“C Lloyd” Allen, son of C. Lloyd “Sugar” Allen and Mrs. Allen, entered Munro in January 1957, and such was his precociousness that he remains the only schoolboy who registered as a member of the old boy’s association while still in the fifth form. This was truly a sign of things to come, as he indeed became the quintessential old boy.
As a student, he plunged himself into the life of Munro College, and took part in most sports, with an emphasis on tennis. The others at which he did well were hockey, cricket, and rifle shooting. The academics, as such, did not receive priority attention, but his inherent penchant for facts and his curiosity and retention skills made him a walking encyclopedia, which he was always happy to demonstrate. His “marketplace knowledge” was later to serve him well in the commercial world.
He never went to the sixth form, but became a school prefect from as early as 5th form, and was a very effective one. Having been quite a mischievous prankster himself, he was adept at anticipating pranks and mischief and enforced good discipline.
Sales and Service
After school, his sharp dressing and smooth-talking made him a natural fit for sales and marketing, and his contribution to Munro from his perch in the corporate world has been tremendous. He became head of In sport, and through the Sports Development Commission, Munro had its two existing tennis courts resuscitated, and an additional court built. Along with other old boys – notably Laurie Sharp, Trevor Armstrong, Brando Hayden, and Dr Paul Auden – they were able to encourage and support the track and field team, bringing them to the level of constantly being in the first eight and on one occasion fifth at Boys Champs.
He was on the School Board of the 1990’s with Sharp as Chairman and was a key figure in a number of projects. One was the completion of the Richard B. Roper Auditorium in an effort that spanned 1992 to 2000 when it was opened by Sir Alistair McIntyre. Another was a massive building programme that provided the administration building, new labs and classrooms, and general improvement of existing buildings. A third was the windmill – the brainchild of Paul Stockhausen – but a project in which Allen proved to be indispensable both in construction and repair, utilizing his clout with the Wigton wind farm project.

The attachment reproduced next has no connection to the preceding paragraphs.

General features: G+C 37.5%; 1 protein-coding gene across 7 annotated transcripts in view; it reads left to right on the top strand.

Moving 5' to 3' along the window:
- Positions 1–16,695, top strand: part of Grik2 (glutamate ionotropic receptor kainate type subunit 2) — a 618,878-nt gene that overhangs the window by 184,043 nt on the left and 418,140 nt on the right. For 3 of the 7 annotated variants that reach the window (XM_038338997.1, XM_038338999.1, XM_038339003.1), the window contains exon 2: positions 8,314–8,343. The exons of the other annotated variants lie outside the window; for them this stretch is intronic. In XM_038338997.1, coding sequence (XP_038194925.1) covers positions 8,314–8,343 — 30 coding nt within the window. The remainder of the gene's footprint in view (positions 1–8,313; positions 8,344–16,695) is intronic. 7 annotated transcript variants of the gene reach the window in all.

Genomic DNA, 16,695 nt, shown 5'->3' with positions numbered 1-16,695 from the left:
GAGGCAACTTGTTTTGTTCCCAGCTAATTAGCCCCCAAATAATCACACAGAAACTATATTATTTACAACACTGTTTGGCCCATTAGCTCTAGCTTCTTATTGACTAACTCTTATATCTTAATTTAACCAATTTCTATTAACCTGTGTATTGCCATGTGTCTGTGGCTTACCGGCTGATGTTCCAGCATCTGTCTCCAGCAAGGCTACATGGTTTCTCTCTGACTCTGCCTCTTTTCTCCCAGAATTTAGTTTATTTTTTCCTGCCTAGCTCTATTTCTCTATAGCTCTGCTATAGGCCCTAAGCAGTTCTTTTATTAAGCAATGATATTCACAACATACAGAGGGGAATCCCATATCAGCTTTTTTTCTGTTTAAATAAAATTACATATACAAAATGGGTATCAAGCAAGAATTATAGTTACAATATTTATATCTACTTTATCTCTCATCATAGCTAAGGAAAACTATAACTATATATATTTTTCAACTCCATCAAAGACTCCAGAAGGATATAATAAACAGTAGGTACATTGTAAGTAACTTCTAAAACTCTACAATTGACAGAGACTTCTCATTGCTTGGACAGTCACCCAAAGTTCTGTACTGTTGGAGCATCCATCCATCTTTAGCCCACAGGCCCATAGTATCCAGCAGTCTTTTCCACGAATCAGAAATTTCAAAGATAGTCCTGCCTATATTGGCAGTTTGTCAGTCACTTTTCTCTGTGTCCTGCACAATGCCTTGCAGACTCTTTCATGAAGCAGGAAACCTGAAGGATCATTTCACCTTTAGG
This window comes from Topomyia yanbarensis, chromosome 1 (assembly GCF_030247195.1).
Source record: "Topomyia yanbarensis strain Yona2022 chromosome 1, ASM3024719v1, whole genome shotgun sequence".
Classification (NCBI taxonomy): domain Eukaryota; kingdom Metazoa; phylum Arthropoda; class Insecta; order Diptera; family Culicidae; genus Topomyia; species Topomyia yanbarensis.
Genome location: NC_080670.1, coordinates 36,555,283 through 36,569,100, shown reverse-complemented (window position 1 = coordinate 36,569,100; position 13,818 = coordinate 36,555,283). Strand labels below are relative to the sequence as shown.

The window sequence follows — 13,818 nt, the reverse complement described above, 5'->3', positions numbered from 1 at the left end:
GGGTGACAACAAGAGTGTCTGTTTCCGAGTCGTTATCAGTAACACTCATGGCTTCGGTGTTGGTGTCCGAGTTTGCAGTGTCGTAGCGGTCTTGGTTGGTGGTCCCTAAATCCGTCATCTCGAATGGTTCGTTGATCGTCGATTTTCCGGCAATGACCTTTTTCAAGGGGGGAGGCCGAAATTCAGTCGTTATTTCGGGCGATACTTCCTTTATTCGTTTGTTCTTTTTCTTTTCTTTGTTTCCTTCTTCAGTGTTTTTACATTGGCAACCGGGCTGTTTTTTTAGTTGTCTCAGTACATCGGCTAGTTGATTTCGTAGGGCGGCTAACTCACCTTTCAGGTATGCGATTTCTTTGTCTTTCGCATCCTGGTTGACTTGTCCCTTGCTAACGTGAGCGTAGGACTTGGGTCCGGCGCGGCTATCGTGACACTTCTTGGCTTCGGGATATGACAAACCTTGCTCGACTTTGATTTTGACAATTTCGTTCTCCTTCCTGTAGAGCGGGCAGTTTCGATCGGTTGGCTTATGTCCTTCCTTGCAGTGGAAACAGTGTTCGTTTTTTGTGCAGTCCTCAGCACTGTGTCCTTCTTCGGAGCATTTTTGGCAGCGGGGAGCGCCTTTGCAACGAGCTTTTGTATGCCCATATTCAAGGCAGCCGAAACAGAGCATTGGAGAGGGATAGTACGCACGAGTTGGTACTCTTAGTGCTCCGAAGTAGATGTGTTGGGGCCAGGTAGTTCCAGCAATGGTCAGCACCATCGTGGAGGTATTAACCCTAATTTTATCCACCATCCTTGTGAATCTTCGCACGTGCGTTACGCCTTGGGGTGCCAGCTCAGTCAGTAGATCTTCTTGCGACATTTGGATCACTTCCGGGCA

Lloyd loved tennis, and in fact, continued playing to the very end. After excelling at the sport at Munro, he went on to represent Jamaica at the Brandon Trophy level, and was also later a non-playing captain for the Davis Cup team. When age eventually relegated him to play at the Masters level, he took his love of the sport into administration. He was president of the Jamaica Lawn Tennis Association for several years and did a lot for the recognition of the sport in Jamaica. In 1978, he was instrumental in bringing the WCT Challenge Cup, part of the World Championship Tennis Circuit, to Montego Bay Jamaica, where Ilie Nastase defeated Peter Fleming in the final.
Thankfully, he never did box at Munro, though he was a noted verbal pugilist, his contribution to actual boxing in Jamaica was just as legendary. He was twice president of the Jamaica Boxing Board of Control and a major critic of all presidents after him. The interest in boxing was influenced by colleague John Martinez while Allen worked at Desnoes & Geddes, and he was active in the promotion of Jamaica’s own Commonwealth lightweight champion, Bunny Grant, who was the first Jamaican boxer to fight for a world title on home soil.
In perhaps his greatest coup, he was also involved with promoter Lucien Chen in helping the Jamaican government outbid New York’s Madison Square Garden to host one-third of boxing’s most famous trilogy at the National Stadium. After the Thriller in Manila where Frazier defeated Ali, and before Ali’s legendary comeback in Zaire’s Rumble in the Jungle, Don King, Foreman, and Frazier were brought to Jamaica for the Sunshine Showdown in January 1973, where Foreman dramatically downed Frazier.
Lloyd was also active in politics as a member of the Jamaica Labour Party, but yet one of the best tributes read at his funeral was sent from the opposing side, from no less than former prime minister the Most Hon. P.J. Patterson, which said:
“C. Lloyd Allen was a man of firm convictions – never hesitant to express his views, even loudly at times. He could be contentious, but devoid of rancour. He will forever be remembered for his sharp mind and dashing style, his biting wit and infectious sense of humour. For Munro which he so dearly loved, he was prepared to give his all. For his country, he was always ready to devote his time and energy to the building of a strong and better Jamaica. The flame C. Lloyd worked to keep alight may flicker but must never die.”
Lloyd Allen died in 2014. Like the memories of his larger-than-life personality, his work will indeed live on.
For these reasons, Cecil Lloyd “C. Lloyd” Allen was proudly inducted into the Munro College Old Boys Association Hall of Fame.